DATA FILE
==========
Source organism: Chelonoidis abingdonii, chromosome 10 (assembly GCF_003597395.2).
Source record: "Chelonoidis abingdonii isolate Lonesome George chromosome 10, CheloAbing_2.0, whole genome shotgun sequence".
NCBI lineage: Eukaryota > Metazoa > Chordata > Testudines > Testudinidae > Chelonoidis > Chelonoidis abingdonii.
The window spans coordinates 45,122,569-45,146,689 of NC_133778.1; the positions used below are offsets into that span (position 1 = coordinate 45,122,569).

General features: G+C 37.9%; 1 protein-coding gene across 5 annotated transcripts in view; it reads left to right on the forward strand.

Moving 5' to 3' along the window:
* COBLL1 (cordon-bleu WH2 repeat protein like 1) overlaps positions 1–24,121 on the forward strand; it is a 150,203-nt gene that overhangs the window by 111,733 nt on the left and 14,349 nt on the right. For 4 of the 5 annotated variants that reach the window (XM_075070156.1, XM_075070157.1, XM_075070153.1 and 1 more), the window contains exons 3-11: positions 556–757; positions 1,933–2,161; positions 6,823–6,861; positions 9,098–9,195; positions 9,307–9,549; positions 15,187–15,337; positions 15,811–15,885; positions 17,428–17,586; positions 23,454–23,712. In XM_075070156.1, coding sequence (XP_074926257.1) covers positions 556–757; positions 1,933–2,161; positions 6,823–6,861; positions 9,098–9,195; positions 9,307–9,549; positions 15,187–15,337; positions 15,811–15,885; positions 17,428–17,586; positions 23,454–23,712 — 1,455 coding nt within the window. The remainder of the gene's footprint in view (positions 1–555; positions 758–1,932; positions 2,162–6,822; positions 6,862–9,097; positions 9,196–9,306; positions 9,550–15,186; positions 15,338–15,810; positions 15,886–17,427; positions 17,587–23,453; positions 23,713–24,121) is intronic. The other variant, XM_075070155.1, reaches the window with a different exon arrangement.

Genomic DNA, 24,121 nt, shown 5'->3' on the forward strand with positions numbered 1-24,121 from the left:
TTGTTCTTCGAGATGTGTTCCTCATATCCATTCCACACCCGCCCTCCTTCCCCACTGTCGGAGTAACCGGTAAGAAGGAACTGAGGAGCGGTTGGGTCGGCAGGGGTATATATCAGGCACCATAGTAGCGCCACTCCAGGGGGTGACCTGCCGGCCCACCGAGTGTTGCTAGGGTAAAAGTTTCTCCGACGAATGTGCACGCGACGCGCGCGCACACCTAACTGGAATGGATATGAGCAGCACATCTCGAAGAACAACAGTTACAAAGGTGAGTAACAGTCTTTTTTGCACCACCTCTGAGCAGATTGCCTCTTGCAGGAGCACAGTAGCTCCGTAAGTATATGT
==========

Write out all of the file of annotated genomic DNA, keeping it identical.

Source organism: Chelonoidis abingdonii, chromosome 10 (assembly GCF_003597395.2).
Source record: "Chelonoidis abingdonii isolate Lonesome George chromosome 10, CheloAbing_2.0, whole genome shotgun sequence".
NCBI lineage: Eukaryota > Metazoa > Chordata > Testudines > Testudinidae > Chelonoidis > Chelonoidis abingdonii.
The window spans coordinates 45,122,569-45,146,689 of NC_133778.1; the positions used below are offsets into that span (position 1 = coordinate 45,122,569).

General features: G+C 37.9%; 1 protein-coding gene across 5 annotated transcripts in view; it reads left to right on the forward strand.

Moving 5' to 3' along the window:
* COBLL1 (cordon-bleu WH2 repeat protein like 1) overlaps positions 1–24,121 on the forward strand; it is a 150,203-nt gene that overhangs the window by 111,733 nt on the left and 14,349 nt on the right. For 4 of the 5 annotated variants that reach the window (XM_075070156.1, XM_075070157.1, XM_075070153.1 and 1 more), the window contains exons 3-11: positions 556–757; positions 1,933–2,161; positions 6,823–6,861; positions 9,098–9,195; positions 9,307–9,549; positions 15,187–15,337; positions 15,811–15,885; positions 17,428–17,586; positions 23,454–23,712. In XM_075070156.1, coding sequence (XP_074926257.1) covers positions 556–757; positions 1,933–2,161; positions 6,823–6,861; positions 9,098–9,195; positions 9,307–9,549; positions 15,187–15,337; positions 15,811–15,885; positions 17,428–17,586; positions 23,454–23,712 — 1,455 coding nt within the window. The remainder of the gene's footprint in view (positions 1–555; positions 758–1,932; positions 2,162–6,822; positions 6,862–9,097; positions 9,196–9,306; positions 9,550–15,186; positions 15,338–15,810; positions 15,886–17,427; positions 17,587–23,453; positions 23,713–24,121) is intronic. The other variant, XM_075070155.1, reaches the window with a different exon arrangement.

Genomic DNA, 24,121 nt, shown 5'->3' on the forward strand with positions numbered 1-24,121 from the left:
TTGTTCTTCGAGATGTGTTCCTCATATCCATTCCACACCCGCCCTCCTTCCCCACTGTCGGAGTAACCGGTAAGAAGGAACTGAGGAGCGGTTGGGTCGGCAGGGGTATATATCAGGCACCATAGTAGCGCCACTCCAGGGGGTGACCTGCCGGCCCACCGAGTGTTGCTAGGGTAAAAGTTTCTCCGACGAATGTGCACGCGACGCGCGCGCACACCTAACTGGAATGGATATGAGCAGCACATCTCGAAGAACAACAGTTACAAAGGTGAGTAACAGTCTTTTTTGCACCACCTCTGAGCAGATTGCCTCTTGCAGGAGCACAGTAGCTCCGTAAGTATATGT